CHAPTER-2TENSION TEST
Tension test is the most common test used today to measure the mechanical properties of different materials. It is widely used to obtain basic design information about the strength of materials. It is an acceptance test for the determination of specifications of materials.

Mechanical testing plays an important role in the evaluation of the fundamental properties of materials. It is used in developing new materials and in optimizing the quality of materials for their use in construction and design. These materials need to be tested in for their strength, rigidity, toughness, etc., when subjected to a load. The study of these parameters is done by plotting a stress-strain curve, using the results obtained.

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The important parameters that describe the stress strain curve are:
Ultimate tensile strength (UTS)
Yield point
Elastic modulus
Percentage elongation
Reduction in area
Toughness
Resilience
Poison’s ratio
AIM:
To obtain the stress strain diagram, determine the tensile properties and get the information about the mechanical behavior and the engineering performance.

EQUIPMENT:
The testing system consists of tensile testing machine, a power supply, a load cell and x-y recorder. The most common machine used today is the UNIVERSAL TESTING MACHINE. This machine has two crossheads: one adjusted for the length of specimen and the other for applying tension to the test specimen.

There are two types:
Hydraulic powered machine
Electromagnetically powered machine
The machine must have proper capabilities for the proper testing of the specimen. There are four main important parameters: Force capacity, speed, precision and accuracy
SPECIMEN:
The preparation of test specimens depends on the purpose of testing. They are machined in the required orientation and according to the standards. A tensile specimen usually is a standardized sample cross section. It has two shoulders and a gage (narrow section) in between. The shoulders are large so that they can be gripped easily and the gage section has lesser cross section so that the deformation and failure can occur in this region. This ensures that the failure occurs at a section which is not affected by the gripping device. The elongation is measured between the gage length markings during the test.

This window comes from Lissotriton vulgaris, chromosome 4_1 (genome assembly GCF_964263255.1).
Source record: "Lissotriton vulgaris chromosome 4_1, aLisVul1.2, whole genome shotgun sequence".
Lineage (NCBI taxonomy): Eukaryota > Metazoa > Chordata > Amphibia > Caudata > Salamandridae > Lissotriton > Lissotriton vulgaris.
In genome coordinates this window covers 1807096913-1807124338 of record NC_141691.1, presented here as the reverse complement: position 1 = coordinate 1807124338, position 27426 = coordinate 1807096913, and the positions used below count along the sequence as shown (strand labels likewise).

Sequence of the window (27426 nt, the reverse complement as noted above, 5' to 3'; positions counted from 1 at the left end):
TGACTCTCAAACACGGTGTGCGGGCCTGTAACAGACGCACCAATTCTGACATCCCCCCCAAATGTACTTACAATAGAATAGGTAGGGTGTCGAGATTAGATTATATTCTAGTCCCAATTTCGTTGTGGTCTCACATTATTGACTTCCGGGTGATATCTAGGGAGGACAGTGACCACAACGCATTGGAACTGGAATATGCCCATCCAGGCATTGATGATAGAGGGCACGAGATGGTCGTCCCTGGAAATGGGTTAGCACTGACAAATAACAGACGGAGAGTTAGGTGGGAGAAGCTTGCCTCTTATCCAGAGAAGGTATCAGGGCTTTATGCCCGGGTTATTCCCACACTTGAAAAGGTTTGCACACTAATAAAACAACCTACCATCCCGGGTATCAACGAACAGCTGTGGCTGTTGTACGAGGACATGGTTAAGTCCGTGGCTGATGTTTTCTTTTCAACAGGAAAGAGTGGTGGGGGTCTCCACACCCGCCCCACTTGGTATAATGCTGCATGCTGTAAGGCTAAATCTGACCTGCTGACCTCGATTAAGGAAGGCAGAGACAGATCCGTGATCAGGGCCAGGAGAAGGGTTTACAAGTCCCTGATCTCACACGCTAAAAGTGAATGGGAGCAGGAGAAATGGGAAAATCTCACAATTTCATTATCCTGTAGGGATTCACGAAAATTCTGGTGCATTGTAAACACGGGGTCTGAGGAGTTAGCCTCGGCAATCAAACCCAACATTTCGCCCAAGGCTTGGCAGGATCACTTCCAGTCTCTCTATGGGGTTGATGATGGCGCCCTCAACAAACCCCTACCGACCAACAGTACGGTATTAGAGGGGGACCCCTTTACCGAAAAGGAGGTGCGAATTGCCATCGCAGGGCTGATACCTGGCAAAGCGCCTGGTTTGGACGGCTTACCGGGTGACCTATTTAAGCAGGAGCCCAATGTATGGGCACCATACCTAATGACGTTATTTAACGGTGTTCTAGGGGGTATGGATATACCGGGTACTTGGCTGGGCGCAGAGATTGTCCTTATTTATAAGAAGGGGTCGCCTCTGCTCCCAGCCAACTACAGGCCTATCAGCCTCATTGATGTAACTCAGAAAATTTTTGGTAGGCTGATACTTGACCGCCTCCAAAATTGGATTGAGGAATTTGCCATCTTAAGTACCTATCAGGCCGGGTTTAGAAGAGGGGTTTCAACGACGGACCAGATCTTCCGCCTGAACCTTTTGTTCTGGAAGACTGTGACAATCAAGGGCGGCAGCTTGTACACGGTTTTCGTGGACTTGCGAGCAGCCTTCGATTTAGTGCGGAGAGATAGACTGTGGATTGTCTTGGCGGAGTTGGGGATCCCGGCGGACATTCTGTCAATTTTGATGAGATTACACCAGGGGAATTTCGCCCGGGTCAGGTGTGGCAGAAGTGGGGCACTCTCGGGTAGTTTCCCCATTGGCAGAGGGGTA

Tensile test specimen as per ASTM standards
www.reasearchgate.net, Synthesis and Characterization of SIC Reinforced HE- 30 Al Alloy Particulate MMC’s
Full text (pdf) available from – enggjournals.com,Aug-10, 2016License: CC BY 4.0The shoulders of the test specimen can be manufactured in various ways to obtain different kinds of grips. This is done to make sure that the alignment is accurate, manufacturing cost isn’t too high and gripping are easy. A pinned grip and threaded shoulders and grips assure good alignment
FORMULA:
1. Tensile strength (UTS) =; ?UTS=Pmax/ Ao
2. Percentage elongation =; z = %? = (lf –lo)/lo*100
3. Reduction in area =; q = %RA = (Ao – Af)/ Ao*100
4. Poisson’s ratio => v = (?d/ do)/(?l/lo)
Where:
Pmax – Maximum load Ao – Initial cross sectional area
? – Elongation Af – Final cross sectional area
lo – Initial length lf – Final length
?d -Change in width do – Initial width
?l – Change in length
ASTM:
The ASTM D638 is one of the most common tensile testing protocols. It measures the plastics tensile properties including ultimate tensile strength, yield strength, elongation and Poisson’s ratio.

PROCEDURE:
Before the test:
Put gage marks on the given specimen.

Measure initial gage diameter and length
Select a load scale to deform and fracture the given specimen. The tensile strength of the material type used has to be known (approximately).

During the test:
Record the maximum load applied
Conduct the test till fracture occurs.

After the test:
Measure the final gage diameter and length. The diameter should be measured at the neck.

RESULT:
From the obtained data, stress strain curve is plotted and the following is calculated
1. Yield stress 2. Young’s modulus
3. UTS 4. Fracture stress
5. Yielding strain 6. Strain at onset of neck
7. Fracture strain 8. Percentage elongation
9. Percentage reduction in area 10. Resilience
11. Toughness
12. Poisson’s ratio assuming the volume is constant during the elastic deformation
CONCLUSION:
The results of tension test may not totally represent the strength and ductility properties of the entire end product or it’s in service behavior in different environments.

By using such tests, stress strain data can be obtained for different materials. This data is can be used for other experiments and extended research.

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